So, to sum up, you can only use the EQ or any outboard processor for analog stereo sources. If you actually want to use an analog recording deck or anothere processor you could place it within the typical Equalizer's own Tape Monitor loop(s). Many have two to facilitate equalized dubbing between decks and those loops can be engaged or bypassed via controls on the EQ or Processor

KLH R5100... | 82 views | 0 helpful votes


Move it back.

KLH KL2400 Tuner | 63 views | 0 helpful votes


I would check with KLH first but if you have no luck, you might try at Electronic Goldmine who will not likely have the exact knobs but may have some that will work:
Elec. Goldmine
Enter 'knob" in the product search window.

KLH Model 21 | 401 views | 0 helpful votes


This may not help but I have found not a single positive review of this product and many vocally negative ones...

http://www99.epinions.com/reviews/pr-KLH_CDR2000_CD_Recorder_Player/_redir_att_abrtd__~1/pp_~1/sort_~date/sort_dir_~des/sec_~opinion_list

Maybe it would be best to give up on it and get a quality CDR-Recorder. I've had my Pioneer PDR-09 for 8 years and it is perfect.

KLH CDR2000... | 140 views | 0 helpful votes


Sounds like heat to me.

Generally speaking, an amp protects itself from heat, shorts, overloads and operator exuberance by refusing to turn on or stay on.


Overloads can be from excessive periods of high output or marginally low impedance loading by the speakers; and shorts would be wiring issues or a speaker blowing up.


You should be able to feel if it's hot. WHY is it overheating? Make sure it has sufficient ventilation on all sides and that vent holes are not blocked by dust balls. Eure the fan (if equipped) is running as designed (some only operate on demand). Clean dust and debris from it.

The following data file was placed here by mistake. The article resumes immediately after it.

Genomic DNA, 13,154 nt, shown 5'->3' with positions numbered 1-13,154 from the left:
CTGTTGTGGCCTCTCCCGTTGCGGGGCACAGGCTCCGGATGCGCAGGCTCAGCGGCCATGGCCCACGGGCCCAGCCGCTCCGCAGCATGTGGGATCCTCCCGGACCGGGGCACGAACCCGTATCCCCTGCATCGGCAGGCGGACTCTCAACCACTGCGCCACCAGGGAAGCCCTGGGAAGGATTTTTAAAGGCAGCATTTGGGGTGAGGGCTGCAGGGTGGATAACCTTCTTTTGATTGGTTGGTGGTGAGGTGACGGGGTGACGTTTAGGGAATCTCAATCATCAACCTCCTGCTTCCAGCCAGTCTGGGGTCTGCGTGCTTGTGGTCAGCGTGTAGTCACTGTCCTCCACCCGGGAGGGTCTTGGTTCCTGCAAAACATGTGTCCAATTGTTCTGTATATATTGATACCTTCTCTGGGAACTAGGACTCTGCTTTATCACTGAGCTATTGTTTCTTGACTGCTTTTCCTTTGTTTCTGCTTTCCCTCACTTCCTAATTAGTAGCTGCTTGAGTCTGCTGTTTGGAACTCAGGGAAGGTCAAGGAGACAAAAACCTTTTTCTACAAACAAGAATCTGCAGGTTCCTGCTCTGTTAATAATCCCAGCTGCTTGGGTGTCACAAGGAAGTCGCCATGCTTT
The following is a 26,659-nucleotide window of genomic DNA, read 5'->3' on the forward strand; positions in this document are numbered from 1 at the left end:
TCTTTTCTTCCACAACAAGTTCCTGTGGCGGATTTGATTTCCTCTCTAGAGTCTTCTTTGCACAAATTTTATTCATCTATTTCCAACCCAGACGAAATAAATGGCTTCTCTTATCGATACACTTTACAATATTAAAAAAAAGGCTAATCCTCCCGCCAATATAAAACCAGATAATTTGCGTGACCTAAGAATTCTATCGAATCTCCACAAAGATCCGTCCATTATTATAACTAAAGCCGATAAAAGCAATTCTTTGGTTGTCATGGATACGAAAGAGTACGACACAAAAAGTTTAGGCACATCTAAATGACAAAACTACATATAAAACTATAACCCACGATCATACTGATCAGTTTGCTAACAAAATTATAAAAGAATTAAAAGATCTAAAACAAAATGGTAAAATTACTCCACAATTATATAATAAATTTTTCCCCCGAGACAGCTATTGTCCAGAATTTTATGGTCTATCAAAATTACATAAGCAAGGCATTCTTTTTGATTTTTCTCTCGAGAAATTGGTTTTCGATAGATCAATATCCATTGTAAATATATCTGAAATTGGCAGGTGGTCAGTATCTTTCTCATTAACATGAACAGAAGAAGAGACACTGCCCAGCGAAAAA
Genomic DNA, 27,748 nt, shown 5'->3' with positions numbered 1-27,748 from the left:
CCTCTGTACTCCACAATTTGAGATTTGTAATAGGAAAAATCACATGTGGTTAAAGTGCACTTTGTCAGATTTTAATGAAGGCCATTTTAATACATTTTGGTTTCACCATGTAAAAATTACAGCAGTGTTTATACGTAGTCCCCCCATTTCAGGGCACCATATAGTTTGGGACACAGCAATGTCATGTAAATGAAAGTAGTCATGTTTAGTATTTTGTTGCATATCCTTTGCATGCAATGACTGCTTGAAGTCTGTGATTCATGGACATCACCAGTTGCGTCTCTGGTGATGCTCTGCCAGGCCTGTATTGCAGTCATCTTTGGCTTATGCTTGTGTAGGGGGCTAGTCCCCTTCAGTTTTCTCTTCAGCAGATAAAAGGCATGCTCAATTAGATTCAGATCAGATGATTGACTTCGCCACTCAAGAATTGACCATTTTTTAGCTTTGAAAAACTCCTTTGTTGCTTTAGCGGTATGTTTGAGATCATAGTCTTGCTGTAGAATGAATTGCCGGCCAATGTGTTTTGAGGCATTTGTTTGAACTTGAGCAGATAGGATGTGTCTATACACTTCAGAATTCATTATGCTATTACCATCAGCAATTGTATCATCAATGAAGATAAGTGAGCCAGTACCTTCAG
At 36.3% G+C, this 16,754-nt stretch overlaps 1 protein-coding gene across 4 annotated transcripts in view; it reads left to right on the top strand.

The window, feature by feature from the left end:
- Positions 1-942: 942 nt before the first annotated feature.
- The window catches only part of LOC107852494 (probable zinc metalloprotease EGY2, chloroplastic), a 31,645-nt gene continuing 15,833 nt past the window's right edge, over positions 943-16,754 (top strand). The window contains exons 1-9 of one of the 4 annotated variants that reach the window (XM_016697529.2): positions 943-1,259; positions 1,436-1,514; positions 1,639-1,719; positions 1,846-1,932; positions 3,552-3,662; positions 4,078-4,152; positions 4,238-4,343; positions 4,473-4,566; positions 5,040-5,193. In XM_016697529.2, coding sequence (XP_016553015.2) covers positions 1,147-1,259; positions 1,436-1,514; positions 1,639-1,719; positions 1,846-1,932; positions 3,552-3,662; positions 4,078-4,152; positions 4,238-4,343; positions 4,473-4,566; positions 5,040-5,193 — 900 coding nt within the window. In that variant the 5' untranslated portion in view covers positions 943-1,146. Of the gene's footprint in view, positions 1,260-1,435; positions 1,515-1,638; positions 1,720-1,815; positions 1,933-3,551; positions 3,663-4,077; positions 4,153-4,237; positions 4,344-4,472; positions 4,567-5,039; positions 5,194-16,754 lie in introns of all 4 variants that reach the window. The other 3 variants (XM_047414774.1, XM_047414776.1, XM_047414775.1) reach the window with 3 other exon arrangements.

If the amp comes back on after cooling, you're lucky. They only have so many self-protection cycles in their lives so continuously resetting or cycling their power without addressing the cause can do more harm than good.


If it protects immediately on a cool power up you should disconnect the speaker connections and try it 'naked'. If it comes up then diagnose which lead(s) are shorted. If it does not come up the problem is internal and should be left to an experienced and competent hands-on tech.

KLH R3100... | 195 views | 0 helpful votes


you can find replacements from radio shack or maplins. you may like to try a stronger type as the ones shown tend to be a little weak

KLH HT-9930... | 65 views | 0 helpful votes


Your problem is VERY common. It's defective, get a replacement.

"http://alatest.com/user-reviews/other-home-audio/klh-sequel-e-series-dvz-2500/pu3-38645822,106/?sid=230492&sort=-source-rating&limitstart=10

2.0 out of 5 stars Not bad for price $70+$30 S&H, October 20, 2003 By A Customer
This review is from: KLH DVZ-2500 DVD Home Theater System (Electronics) I read alot of the recent reviews before purchasing this system. I wasn't going to buy it because of the volume problem (too loud) but some people said that this could be lowered in the 'audio properties > dynamics' setting.
Sure enough, there is a setting, but it does NOT lower the volume level at all. So, I rang the toll free 888 number and this audio level problem is a defect. However, the dynamic setting is purely to make some sounds softer, not to lower volume. I was told to get a replacement. The replacement is the exact same way ... defective. Buy this system if you only want to hear _DVDs_ with all speakers, because there are no inputs. And the radio, CD is at best stereo,
AND
if you don't mind the fact that it will be too loud, if at any stage you want a normal listening level. I gave 2 stars because I was able to watch a DVD ok with volume level one.

KLH DVZ-2500... | 191 views | 0 helpful votes


The KLH R5100 only supports standard definition.
You would connect either composite (yellow) or S-video to the "Sat" connection on the rear of the receiver. For audio you would connect a stereo (red/white) analog connection to the same "Sat" connection.

KLH R5100... | 149 views | 0 helpful votes


parallel wire connections

KLH ASW10-100... | 309 views | 0 helpful votes


the crossover inside the speaker box maybe burned out take out the woofer and try a diect connection from the woofer to the speaker wire.

KLH AV-1001B... | 201 views | 0 helpful votes